Shameless
Spring 2005

Shary Boyle Knows Shame
Reclusive artist subverts our most vulnerable moments

(Ed: this version of the article differs from the print version)

Somewhere in a bunkhouse at summer camp, two young girls are hidden away. One proudly grins, lifting up her shirt to show off her (non-existent) breasts. The other squints, aiming a camera at the exposed chest. The girls share this private moment together, unashamed and excited about their changing bodies. These girls could be anywhere really, but they aren’t. The two girls I’ve just described were drawn by a Toronto-based artist named Shary Boyle.


One of Shary’s latest projects is a book titled Witness My Shame, published by Montreal’s Conundrum Press. She refers to the book as a “’best-of’” collection. It is a feisty group of drawings from her mini book-works including collaborative work with Emily Vey Duke and Cooper Battersby (often known for their videos), and some drawings from her regular art practice.Since the book has almost no text, the images are left alone to speak for themselves. Shary says she trusts her viewers, that “people can read images as a language in the same way they can listen to music as a language.”

From drawing to performance, and everything in between, Shary creates clever and inspiring art. Beyond that, Shary also does illustrations for magazines and newspapers. Whether she’s living in Winnipeg, launching book in Toronto, or performing with musician Peaches in Los Angeles, her work is magical and thought-provoking. Arguably, she is best known for her drawings and paintings of girls and women, and her ongoing exploration of sexuality and vulnerability.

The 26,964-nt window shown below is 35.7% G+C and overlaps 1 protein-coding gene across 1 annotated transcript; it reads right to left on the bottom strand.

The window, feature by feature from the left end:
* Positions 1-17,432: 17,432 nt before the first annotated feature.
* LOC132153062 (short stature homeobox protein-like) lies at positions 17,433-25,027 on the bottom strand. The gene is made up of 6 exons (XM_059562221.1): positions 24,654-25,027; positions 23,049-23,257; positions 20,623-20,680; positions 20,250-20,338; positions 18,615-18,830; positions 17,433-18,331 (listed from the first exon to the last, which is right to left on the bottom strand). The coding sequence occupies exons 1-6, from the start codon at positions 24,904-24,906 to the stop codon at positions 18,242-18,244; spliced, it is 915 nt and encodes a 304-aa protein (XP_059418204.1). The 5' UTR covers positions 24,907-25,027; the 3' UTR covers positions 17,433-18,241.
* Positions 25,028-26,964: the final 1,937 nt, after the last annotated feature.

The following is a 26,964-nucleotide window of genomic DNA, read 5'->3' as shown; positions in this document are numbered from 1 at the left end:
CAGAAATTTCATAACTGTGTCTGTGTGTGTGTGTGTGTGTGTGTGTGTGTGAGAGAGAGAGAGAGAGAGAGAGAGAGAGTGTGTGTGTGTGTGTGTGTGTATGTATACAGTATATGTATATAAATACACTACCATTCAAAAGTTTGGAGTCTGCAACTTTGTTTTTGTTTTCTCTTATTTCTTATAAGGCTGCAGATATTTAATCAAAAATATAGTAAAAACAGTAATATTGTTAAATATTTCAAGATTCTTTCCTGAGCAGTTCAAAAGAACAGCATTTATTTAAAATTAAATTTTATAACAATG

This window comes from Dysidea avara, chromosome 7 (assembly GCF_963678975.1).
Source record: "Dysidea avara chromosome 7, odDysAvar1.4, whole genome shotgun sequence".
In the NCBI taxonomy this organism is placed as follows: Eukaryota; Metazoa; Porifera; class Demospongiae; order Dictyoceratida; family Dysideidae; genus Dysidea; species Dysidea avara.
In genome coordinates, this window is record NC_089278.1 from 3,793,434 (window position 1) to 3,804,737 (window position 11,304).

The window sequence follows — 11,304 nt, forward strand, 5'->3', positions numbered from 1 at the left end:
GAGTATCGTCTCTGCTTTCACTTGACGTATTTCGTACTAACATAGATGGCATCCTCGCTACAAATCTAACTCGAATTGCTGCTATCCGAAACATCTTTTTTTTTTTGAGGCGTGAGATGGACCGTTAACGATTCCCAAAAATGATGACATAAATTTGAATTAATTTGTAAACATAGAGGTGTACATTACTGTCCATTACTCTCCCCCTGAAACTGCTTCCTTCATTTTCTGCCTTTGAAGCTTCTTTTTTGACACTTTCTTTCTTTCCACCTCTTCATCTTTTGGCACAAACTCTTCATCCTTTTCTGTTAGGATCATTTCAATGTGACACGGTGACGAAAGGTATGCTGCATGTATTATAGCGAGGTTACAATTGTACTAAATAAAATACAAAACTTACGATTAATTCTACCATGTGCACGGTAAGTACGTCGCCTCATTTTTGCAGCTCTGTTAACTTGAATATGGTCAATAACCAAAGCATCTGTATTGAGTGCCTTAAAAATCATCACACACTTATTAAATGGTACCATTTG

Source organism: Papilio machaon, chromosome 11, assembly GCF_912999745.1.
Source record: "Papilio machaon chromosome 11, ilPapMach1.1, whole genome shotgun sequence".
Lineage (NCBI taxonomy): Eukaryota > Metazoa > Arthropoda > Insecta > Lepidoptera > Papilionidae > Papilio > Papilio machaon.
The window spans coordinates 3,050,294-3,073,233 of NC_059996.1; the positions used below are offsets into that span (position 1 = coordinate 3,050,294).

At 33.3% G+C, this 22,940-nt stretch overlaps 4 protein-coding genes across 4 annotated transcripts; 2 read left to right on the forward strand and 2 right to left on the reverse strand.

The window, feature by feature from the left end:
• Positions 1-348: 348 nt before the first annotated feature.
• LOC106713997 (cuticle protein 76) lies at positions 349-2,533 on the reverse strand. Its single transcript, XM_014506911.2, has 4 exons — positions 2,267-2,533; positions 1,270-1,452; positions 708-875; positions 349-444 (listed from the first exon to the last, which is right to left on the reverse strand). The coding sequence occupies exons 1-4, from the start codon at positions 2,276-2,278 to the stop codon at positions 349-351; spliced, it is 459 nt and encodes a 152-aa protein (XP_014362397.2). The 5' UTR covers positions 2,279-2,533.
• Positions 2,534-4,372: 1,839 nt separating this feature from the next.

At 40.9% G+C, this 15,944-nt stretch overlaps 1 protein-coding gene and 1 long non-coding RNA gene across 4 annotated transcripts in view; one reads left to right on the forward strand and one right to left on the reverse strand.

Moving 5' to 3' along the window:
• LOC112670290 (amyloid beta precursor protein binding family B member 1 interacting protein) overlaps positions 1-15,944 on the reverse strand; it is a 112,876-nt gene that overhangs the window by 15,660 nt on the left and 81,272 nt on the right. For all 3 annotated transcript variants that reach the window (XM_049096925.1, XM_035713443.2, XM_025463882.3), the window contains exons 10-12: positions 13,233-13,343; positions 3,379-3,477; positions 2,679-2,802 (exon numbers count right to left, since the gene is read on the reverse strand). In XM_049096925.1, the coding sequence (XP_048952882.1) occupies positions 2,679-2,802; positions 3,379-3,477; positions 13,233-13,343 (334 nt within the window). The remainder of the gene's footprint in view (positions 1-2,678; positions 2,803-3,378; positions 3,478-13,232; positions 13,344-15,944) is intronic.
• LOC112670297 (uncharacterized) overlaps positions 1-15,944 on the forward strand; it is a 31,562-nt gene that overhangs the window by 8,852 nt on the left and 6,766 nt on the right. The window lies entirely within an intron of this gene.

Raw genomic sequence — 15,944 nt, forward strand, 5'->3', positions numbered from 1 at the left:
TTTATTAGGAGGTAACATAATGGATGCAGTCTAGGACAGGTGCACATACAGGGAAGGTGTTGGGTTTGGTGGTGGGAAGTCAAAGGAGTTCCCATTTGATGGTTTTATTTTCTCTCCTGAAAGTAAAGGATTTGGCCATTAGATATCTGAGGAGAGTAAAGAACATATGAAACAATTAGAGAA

Shary, who was born in Scarborough says, “I always had some kind of gift for drawing and I never stopped. I was guided into a performing and visual arts high school. After that I had to make a decision between music and art.” Luckily, art won. She says part of her decision to be a professional artist stemmed from her beliefs, “if I became an artist it meant I would never have a boss, or have to do something reprehensible in the world.”


After high school she continued her studies at the Ontario College of Art and Design in Toronto. When she talks about her experiences at OCAD, she says, “I was bad with authority and not good in group situations.” She says she was a class-skipping punk who was “chomping at the bit to have an independent studio practice.” Since graduating in 1994, Shary has taken her work around the world. Despite the difficulty of living up to such ideals, she is grateful for her independence, and has sacrificed a lot to get where she is.

Shary emphasizes that In order to create, she needs undistracted time with her thoughts. She says, “Toronto is a very social scene where I struggle with privacy and getting enough of it.” Accordingly, Boyle is always traveling, and seeking out foreign experiences. She places herself in cities where she can be alone and anonymous, making the freedom she needs to be introspective, and in touch with the magic of her work. As Shary reflects on her production, she suggests that anyone who is an artist, or is interested in becoming one, read Tillie Olsen’s Silences, a book that examines the need for creation and the things that obstruct or silence it, especially for women.